(b)  14 DUIDs were under-producing, whilst 9 DUIDs were over-producing (i.e. more under-producing, which seems to be a common theme).

(c)  Of the 14 DUIDs under producing, 4 DUIDs (spread across 3 regions) flagged as significantly so…


(B)  Looking at some specific DUIDs

… and so we will explore each of these below, working top-to-bottom on the table.

Again we can show this specific dispatch interval clearly with the ‘Unit Dashboard’ widget in ez2view, wound back 4 years ago through the powerful ‘Time Travel’ functionality:

(B1)  Broken Hill Solar Farm in NSW

This is the first case study in this series featuring a significant Raw Off-Target from a solar farm:


As we can see in this snapshot, the performance of BROKENH1 from a Raw Off-Target perspective had been ‘all over the shop’ in the prior 3 hour period:

1)  A number of instances of significant under-performance; and

2)  Also a number of instances of significant over-performance.

Perhaps some cloud-cover related challenges?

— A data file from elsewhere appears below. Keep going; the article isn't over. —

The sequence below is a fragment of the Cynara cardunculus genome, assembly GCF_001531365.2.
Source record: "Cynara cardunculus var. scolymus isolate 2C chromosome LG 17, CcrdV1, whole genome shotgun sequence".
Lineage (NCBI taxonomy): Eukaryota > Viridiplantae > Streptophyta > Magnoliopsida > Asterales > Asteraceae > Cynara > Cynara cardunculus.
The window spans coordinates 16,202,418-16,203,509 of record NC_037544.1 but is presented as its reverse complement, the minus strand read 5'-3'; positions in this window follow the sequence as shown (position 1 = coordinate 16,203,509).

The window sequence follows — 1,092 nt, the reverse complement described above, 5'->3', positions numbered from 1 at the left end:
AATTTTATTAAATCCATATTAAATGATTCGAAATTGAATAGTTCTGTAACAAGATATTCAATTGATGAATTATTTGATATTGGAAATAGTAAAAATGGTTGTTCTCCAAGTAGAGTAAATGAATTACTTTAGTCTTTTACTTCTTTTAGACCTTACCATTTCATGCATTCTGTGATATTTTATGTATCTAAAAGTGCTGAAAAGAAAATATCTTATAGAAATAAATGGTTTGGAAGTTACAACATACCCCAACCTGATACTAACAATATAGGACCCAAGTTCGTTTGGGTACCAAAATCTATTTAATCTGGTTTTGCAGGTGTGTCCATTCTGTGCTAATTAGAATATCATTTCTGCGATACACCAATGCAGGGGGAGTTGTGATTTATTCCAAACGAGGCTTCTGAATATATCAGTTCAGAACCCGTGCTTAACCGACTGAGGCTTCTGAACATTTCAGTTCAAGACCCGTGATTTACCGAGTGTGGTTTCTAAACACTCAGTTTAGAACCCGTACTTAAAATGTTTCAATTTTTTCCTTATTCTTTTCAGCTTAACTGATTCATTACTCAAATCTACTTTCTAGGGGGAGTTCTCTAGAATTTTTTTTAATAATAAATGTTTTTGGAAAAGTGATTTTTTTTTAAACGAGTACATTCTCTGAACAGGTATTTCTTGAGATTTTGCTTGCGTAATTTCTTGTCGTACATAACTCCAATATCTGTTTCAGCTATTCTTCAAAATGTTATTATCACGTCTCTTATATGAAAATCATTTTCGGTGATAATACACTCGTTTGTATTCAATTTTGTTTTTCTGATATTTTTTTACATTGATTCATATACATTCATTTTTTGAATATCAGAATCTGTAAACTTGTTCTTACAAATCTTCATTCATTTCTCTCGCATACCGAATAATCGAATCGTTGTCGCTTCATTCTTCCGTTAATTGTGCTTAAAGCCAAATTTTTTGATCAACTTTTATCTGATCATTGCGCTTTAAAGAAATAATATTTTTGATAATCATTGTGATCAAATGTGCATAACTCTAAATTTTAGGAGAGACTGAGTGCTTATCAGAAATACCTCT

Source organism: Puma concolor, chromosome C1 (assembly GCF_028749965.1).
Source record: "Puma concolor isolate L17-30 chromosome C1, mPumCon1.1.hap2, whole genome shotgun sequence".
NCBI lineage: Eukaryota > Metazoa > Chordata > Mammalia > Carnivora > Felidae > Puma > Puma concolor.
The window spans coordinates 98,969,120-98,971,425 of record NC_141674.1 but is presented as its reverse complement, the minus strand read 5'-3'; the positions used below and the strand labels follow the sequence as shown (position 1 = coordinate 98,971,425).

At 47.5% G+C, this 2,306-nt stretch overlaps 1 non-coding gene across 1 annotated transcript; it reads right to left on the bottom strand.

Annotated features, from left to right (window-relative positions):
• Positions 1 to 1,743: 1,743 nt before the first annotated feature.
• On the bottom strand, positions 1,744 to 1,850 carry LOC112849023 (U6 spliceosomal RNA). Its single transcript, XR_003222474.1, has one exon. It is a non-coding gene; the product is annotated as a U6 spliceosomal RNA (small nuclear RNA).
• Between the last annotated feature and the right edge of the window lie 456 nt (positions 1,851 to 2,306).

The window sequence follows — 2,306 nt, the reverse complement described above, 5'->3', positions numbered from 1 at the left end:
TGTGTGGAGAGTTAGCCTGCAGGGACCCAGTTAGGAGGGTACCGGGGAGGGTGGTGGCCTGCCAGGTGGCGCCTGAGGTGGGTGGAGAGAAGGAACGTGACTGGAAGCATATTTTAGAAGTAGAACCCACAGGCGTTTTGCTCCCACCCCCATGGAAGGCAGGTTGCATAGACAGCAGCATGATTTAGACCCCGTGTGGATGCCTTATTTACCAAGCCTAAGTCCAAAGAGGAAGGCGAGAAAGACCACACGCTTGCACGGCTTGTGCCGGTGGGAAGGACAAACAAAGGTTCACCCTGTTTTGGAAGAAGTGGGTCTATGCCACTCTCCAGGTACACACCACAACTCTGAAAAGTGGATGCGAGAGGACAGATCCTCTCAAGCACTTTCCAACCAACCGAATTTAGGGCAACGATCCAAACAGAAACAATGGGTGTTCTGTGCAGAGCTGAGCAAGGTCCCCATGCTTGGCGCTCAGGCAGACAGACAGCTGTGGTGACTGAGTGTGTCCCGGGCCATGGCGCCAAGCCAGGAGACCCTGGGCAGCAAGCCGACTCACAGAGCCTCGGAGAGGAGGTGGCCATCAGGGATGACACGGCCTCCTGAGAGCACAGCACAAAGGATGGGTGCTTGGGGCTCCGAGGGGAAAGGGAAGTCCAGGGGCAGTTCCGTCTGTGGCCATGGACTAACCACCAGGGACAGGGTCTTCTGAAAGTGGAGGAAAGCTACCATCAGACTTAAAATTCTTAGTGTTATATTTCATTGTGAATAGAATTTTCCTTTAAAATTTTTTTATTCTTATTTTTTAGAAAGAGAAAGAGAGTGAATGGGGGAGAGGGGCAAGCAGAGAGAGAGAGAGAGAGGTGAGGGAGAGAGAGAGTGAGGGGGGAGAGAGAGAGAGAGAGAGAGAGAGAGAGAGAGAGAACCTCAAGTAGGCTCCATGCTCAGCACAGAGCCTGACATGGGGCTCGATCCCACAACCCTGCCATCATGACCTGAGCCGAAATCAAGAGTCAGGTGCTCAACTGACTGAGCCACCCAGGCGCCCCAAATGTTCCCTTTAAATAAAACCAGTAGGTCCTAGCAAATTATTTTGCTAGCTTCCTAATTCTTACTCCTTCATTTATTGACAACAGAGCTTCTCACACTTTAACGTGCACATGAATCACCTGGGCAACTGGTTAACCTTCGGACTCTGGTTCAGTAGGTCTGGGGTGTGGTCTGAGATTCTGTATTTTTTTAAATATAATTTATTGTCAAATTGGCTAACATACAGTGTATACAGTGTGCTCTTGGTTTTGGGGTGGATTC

(B2)  Bald Hills Wind Farm in VIC

Moving into VIC, BALDHWF1 shows a situation we’ve seen before in some of these other case studies:


We see that the AWEFS system seems to keep setting the energy-constrained Availability up at 99MW and then (hence because of where the volume is bid) dispatching the whole amount.  Yet the output is stuck around 67MW.

This would have meant a significant Raw Off-Target deviation for all but 1 dispatch intervals in the past 3 hours.  Can any reader help explain what might have been happening here, please?

(B3)  Macarthur Wind Farm in VIC

Clearly the largest contributor is the Macarthur Wind Farm in western VIC, which under-performs in this dispatch interval by 245MW:


As noted on the image above, we see that the AEMO’s P30 predispatch forecasts were showing that the forecast availability of the plant would drop by around 10% for the half-hour Trading Period ending 14:00.  Out of curiosity, I opened up the ‘Forecast Convergence’ widget focused on the same dispatch interval (i.e. 13:10) when the surprise drop in output happen, and we see a lot more context here:


My understanding of how AWEFS works is improving over time (thanks for a bit of patient tutoring by Marcelle and others).  Any mistakes I still make are wholly mine, though!